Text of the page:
Demand for convenience is giving fresh legs to foods in aerosol cans

The technology that enables processors to package food in aerosol cans hasn't changed much in 30 years. But impressive sales growth and expanding applications are boosting industry interest, and the once-dormant packaging application is emerging as a hot option in the convenience-food category.

The advent of the seamless aluminum can brought big improvements in the package's delivery abilities 15 years ago. Still, lack of promotion and a kitschy image conspired to depress growth until Nabisco put some marketing muscle behind cheese in aerosol cans a few years ago. Sales took off, copackers jumped in to fill grocers' demands for private-label counterparts, and a packaging star was reborn.

Two barrier systems are available for food, though piston systems account for most of today's growth, according to Fred Spohr of CCL Container. The system relies on pneumatics: 130 psi of gas, typically nitrogen, are injected below a piston head, propelling a viscous food above out of the can when the top valve is depressed. More products are being packaged that way because "consumers are looking for convenience and marketers have to find a way to make their products stand out," says Spohr.

"The filling capacity for these types of containers has at least tripled in the last four years," adds Bernie Brooke of Bloomingdale, Ill.-based Terco Inc., one of a handful of manufacturers of aerosol filling equipment. Cheese fill speeds range from 60 to 300 cans a minute, he says.

Signature Brands LLC is one of the latest food processors to add piston-can filling capacity. Three years ago the Ocala, Fla., food and dessert decorating company began working with copackers to produce Betty Crocker icings in an aerosol can. This month, "we'll be moving packaging in house with our own line," reports Gary Stenzel, vice president of operations. "We know how to mix, transfer and fill cans without product separation, and we're working with our suppliers to get up to speed on gassing, plugging and crimping the containers."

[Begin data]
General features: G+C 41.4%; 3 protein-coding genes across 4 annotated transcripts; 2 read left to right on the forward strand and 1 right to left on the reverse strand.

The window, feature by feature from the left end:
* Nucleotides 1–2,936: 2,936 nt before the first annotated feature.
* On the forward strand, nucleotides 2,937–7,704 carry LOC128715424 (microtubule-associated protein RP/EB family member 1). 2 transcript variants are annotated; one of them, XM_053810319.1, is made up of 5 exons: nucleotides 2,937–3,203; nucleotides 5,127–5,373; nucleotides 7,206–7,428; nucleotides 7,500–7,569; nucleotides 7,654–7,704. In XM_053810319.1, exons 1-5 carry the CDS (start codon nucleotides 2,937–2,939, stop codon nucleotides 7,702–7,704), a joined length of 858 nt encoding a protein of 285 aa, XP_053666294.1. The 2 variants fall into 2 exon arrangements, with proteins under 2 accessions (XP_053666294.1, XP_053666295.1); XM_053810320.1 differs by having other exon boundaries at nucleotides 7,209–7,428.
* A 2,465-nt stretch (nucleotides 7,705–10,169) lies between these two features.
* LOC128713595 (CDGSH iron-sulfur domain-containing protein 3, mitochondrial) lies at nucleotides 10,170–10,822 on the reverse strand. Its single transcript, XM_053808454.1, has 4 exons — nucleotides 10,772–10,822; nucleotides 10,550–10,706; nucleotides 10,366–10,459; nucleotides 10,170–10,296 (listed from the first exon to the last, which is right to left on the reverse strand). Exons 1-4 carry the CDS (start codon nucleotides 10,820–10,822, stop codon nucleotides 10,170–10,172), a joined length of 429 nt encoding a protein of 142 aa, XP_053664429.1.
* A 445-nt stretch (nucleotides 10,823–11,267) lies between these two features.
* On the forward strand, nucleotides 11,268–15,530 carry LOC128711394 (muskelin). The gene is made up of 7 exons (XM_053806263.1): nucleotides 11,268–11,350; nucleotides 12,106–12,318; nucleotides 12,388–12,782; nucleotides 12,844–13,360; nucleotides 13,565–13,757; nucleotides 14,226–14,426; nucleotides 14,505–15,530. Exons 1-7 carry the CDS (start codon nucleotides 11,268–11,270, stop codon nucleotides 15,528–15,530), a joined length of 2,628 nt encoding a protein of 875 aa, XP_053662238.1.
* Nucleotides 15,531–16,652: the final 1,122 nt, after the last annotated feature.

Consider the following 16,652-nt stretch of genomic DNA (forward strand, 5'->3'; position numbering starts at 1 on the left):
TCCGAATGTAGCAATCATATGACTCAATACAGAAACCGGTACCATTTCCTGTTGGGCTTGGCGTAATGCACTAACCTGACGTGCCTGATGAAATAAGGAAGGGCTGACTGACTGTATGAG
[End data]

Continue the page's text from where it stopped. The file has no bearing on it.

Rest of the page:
Pillsbury tried a similar aerosol product in the mid-'80s, "but they were going after a much larger market," Stenzel says. The Betty Crocker branded version (General Mills owned Signature from 1970 until 1987) is more of a niche product, and sales suggest it's found its niche. "The seasoned decorating artist will continue to use our icing in a tube, but the no-mess, no-cleanup convenience of the can appeals to those of us who just want to get the job done," he says.

Signature isn't the only firm dabbling in new aerosol applications for food. Carmel, chocolate, fruit toppings and candy have been tried, with varying degrees of success, and a light butter is among the new applications debuting this year. Supermarkets have experimented with cream cheese for a couple of years, but the retail price is double that of an 8-oz. brick. "It's a great idea," believes Steven Fay, sales VP at Berner Foods Inc., "but packaging is probably 35 percent of the cost equation vs. 1 percent for a thin film wrapper." It also requires refrigeration.

Shelf-stable cheese is another matter, and Roscoe, Ill.-based Berner is riding a sales swell that has boosted the category above $94 million in recent years. Fay expects another 10 percent spike this year, thanks in part to growing grocer demand. Berner is setting the pace in run rates. With additional equipment and mechanical tweaking, Fay says Berner's rapid-flow, bottom-up fillers could churn out as many as 400 8-oz. cans a minute.

Delavan, Wis.-based Dairy Source added aerosol capacity in 1996. "We altered our cooking process two years ago to include European technology that eliminates any air pockets during the cooking process and in the filling," explains Tony Steinman, Dairy Source's president. Result: even product discharge and no unpleasant splattering when an air bubble reaches the valve.

"Like any one-supplier category, aerosol cheese was limping along until there was competition," Steinman reflects. "Now companies are doing more promotion, it's getting more facings, and consumers are more aware of the product."

Success breeds imitation, and low-price cheese sauces in aerosol cans are cropping up. Established players produce a cheese spread, which has a standard of identity. And industry-innovator Nabisco no longer makes its Easy Cheese line. Sister company Kraft has taken over production, though Nabisco continues to cross-promote it with its crackers.

Adding aerosol-filling capacity is a seven-figure investment decision, and a major food company would have to build any new categories before too many others jumped in. But trade accounts are beating a path to copackers' doors with new application ideas, making the outlook for food in aerosol cans bullish.